chris
April 17, 2012

Tuesday Attitude: Curious…very curious.

“The curious paradox is that when I accept myself just as I am, then I can change.” C. Rogers

Suffering is a function of pain and resistance…and pain is a given. Acceptance.

chris
Comments
  • Wicasa Yatapika April 17, 2012 Reply

    MD, this is a great topic and one in which I tend to explore at an in-depth level. Maybe because my experience has been that nothing “good” has come to me without some level of suffering. For me the most enlightening take on suffering has come from reading Nietzsche.
    “Are we not, with this tremendous objective of obliterating all the sharp edges of life, well on our way to turning mankind into sand? Sand! Small, soft, round unending sand! Is that your ideal, you heralds of the sympathetic affections?”

    Nietzsche had a very different take on suffering, and maybe it had to do with his own life experiences with it, than what was morally thought to be “good.” The question he asked was this, “Is suffering positively necessary for the cultivation of human excellence?”

    He went on to postulate that all enhancements to mankind were the result of great suffering.
    “Only great pain is the ultimate liberator of the spirit…I doubt that such pain makes us better; but I know it makes us more profound.” What he believed was that in certain individuals, in order to achieve their full potential, suffering was required; and why then is it only morally “good” to strive to attain happiness through the pursuit of pleasure, decrying suffering and seeking to alleviate it?

    What he foresaw as the outcome of this moral code was a culture with the internalized norms of avoiding suffering, and in favor of the seeking of pleasure would risk the prospect of moving toward excellence because the only morally accepted path would be to avoid suffering at all costs and to seek happiness by indulging in pleasures. And those with a pre-disposition to suffer-to-greatness? They would squander in self-pity and guilty pleasures…sound familiar?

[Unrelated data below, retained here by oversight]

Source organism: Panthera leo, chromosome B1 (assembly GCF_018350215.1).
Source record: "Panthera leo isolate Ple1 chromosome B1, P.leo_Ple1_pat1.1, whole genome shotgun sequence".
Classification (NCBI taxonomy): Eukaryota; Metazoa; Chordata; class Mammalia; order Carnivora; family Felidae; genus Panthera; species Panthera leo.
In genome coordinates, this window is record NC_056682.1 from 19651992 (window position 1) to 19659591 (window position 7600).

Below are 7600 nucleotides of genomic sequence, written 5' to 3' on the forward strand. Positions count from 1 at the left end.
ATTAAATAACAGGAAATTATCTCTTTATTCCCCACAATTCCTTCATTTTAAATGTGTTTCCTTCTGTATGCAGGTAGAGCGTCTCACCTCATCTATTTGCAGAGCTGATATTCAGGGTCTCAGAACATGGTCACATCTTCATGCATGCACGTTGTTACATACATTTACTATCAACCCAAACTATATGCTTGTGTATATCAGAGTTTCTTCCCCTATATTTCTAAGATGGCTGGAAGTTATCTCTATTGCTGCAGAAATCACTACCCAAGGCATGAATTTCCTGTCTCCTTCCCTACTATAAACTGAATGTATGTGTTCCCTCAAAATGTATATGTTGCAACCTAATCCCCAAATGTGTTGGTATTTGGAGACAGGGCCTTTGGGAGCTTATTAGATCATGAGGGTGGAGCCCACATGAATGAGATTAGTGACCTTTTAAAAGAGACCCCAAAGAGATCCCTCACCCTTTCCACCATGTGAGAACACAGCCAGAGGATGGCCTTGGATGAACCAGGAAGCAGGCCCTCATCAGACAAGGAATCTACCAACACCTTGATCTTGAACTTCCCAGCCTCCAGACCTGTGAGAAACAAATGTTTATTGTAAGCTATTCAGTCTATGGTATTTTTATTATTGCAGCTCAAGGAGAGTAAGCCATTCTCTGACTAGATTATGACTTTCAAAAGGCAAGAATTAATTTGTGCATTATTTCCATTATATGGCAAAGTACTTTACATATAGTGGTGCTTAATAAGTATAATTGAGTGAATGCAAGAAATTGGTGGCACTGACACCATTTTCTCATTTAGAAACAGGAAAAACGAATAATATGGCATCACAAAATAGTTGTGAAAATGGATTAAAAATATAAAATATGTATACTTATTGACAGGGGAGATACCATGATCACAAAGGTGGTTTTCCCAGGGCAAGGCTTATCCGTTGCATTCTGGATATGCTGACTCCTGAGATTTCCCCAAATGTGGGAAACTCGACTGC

• Jan April 17, 2012 Reply

    JJ: Likes! Kinda like the concepts of duality in Utopia / Dystopia, Yin / Yang.

    The last P in the link Scott left brings it all around:
    “…you go through something really painful and agonizing and awful. At the end you’re like, ‘What did I just do?’ and then you look around the room and 15 other people are all on the floor panting too. It brings people together.”

    SD: when are you back in action?

  • Scott April 17, 2012 Reply

    First: didn’t mean to put a mindless post in the wake of a scholarly discussion…..Nietzsche on a Crossfit blog without at least 1 f bomb? Clearly in the 5 weeks of my absence you people have changed!

    Second: Hi Jan! Miss all you guys and got the clearance on Monday. I ripped a stress test …felt like Forrest Gump. Kids’ sports schedule is now my only roadblock but can’t wait to be back!

  • hoov April 18, 2012 Reply

    Love that Nietzsche, lets give credit to Aurthor Schopenhauer as well. Sometimes during extreme pain and stress our focus is most clear.

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